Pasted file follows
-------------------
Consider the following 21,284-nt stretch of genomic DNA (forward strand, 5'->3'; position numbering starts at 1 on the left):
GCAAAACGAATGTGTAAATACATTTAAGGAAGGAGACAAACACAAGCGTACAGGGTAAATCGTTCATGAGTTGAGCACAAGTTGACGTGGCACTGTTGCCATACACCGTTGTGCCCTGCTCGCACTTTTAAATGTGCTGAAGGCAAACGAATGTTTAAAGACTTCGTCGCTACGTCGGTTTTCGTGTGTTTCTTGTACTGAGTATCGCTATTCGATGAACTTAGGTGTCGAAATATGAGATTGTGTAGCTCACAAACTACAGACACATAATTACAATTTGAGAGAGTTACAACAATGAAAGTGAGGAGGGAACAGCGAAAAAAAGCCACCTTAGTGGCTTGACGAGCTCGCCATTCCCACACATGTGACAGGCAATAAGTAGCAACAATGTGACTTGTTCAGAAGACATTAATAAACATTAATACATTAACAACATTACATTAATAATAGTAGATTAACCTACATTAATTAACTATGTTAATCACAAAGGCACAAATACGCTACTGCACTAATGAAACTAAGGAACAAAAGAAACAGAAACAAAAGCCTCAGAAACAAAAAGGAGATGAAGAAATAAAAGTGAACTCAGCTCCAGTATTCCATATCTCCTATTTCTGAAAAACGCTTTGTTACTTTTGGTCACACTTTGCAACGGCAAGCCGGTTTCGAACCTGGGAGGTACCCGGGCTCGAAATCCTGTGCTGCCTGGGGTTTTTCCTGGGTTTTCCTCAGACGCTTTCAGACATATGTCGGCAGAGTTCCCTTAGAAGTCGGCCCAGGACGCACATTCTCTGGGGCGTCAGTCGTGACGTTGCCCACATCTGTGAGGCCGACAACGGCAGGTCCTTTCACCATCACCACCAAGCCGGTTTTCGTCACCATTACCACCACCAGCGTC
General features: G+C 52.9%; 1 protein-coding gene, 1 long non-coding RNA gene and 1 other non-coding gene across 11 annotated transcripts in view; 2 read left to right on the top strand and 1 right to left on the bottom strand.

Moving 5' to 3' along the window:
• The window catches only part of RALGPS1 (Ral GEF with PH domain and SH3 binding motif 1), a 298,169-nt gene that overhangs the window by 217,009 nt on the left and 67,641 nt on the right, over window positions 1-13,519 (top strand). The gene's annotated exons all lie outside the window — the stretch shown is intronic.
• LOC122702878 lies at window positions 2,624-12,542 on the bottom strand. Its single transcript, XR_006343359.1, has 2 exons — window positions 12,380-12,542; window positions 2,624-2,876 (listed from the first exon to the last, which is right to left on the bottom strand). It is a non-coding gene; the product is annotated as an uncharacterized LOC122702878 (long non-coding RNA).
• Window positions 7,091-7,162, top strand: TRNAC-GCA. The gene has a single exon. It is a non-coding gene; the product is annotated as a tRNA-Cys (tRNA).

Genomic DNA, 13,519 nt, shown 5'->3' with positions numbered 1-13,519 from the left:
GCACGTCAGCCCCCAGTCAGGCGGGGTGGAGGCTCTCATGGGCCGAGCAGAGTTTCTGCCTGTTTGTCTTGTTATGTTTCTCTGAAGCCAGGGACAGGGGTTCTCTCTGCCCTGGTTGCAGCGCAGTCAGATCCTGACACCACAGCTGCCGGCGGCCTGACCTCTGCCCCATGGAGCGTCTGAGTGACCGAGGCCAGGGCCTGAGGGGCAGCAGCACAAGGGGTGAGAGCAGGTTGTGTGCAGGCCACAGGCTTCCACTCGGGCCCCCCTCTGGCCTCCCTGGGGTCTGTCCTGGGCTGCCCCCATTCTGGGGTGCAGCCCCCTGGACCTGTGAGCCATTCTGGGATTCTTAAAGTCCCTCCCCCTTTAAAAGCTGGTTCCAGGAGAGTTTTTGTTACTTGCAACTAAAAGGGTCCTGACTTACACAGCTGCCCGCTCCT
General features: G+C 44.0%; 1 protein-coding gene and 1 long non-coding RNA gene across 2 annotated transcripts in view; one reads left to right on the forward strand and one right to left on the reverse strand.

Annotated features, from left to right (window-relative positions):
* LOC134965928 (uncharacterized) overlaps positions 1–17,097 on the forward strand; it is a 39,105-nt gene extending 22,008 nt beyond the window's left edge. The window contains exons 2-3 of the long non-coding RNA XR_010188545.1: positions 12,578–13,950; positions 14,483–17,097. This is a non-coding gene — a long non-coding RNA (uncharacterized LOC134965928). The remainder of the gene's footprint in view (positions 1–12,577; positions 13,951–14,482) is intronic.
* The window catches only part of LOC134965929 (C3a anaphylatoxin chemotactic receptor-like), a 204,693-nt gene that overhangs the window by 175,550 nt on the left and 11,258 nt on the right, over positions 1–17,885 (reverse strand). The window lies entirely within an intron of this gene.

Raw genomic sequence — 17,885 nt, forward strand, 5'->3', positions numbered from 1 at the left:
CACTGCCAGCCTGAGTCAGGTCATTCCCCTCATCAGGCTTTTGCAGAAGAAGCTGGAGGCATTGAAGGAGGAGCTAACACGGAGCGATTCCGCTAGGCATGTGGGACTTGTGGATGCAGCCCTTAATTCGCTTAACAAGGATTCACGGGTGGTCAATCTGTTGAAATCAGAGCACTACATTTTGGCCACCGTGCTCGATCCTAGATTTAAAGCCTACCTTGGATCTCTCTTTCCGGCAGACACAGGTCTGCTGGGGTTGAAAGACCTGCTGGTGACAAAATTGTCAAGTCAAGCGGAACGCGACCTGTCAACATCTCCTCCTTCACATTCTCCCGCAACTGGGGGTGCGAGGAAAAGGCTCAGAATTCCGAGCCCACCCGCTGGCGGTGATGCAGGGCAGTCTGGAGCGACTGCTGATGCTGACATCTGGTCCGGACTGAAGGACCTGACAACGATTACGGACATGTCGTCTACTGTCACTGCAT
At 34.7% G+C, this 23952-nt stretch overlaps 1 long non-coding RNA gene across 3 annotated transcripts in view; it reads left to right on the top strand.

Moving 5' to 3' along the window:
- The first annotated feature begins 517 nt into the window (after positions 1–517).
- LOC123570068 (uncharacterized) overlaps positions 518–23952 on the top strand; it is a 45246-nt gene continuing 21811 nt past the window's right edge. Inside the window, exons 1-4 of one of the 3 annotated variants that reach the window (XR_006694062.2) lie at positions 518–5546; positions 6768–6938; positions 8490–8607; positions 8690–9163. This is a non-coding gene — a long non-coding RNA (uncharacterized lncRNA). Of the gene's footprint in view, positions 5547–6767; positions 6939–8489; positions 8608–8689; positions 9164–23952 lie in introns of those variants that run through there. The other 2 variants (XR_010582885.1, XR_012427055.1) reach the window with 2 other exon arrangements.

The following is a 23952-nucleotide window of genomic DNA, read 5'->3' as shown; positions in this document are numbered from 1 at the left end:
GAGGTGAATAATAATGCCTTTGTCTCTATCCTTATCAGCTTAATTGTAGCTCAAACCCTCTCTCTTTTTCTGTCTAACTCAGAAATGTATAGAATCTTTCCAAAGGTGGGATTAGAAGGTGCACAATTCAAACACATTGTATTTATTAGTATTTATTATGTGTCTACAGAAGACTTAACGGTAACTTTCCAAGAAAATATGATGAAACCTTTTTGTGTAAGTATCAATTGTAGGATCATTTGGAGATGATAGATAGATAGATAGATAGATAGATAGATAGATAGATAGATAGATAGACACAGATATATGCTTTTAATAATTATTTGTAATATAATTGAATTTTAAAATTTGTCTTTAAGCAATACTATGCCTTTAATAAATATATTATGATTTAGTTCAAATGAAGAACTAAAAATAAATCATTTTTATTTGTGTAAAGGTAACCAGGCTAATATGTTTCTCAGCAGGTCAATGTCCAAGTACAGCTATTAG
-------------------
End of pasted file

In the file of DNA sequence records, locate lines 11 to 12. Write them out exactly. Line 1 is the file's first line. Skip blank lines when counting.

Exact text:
Annotated features, from left to right (window-relative positions):
* LOC134965928 (uncharacterized) overlaps positions 1–17,097 on the forward strand; it is a 39,105-nt gene extending 22,008 nt beyond the window's left edge. The window contains exons 2-3 of the long non-coding RNA XR_010188545.1: positions 12,578–13,950; positions 14,483–17,097. This is a non-coding gene — a long non-coding RNA (uncharacterized LOC134965928). The remainder of the gene's footprint in view (positions 1–12,577; positions 13,951–14,482) is intronic.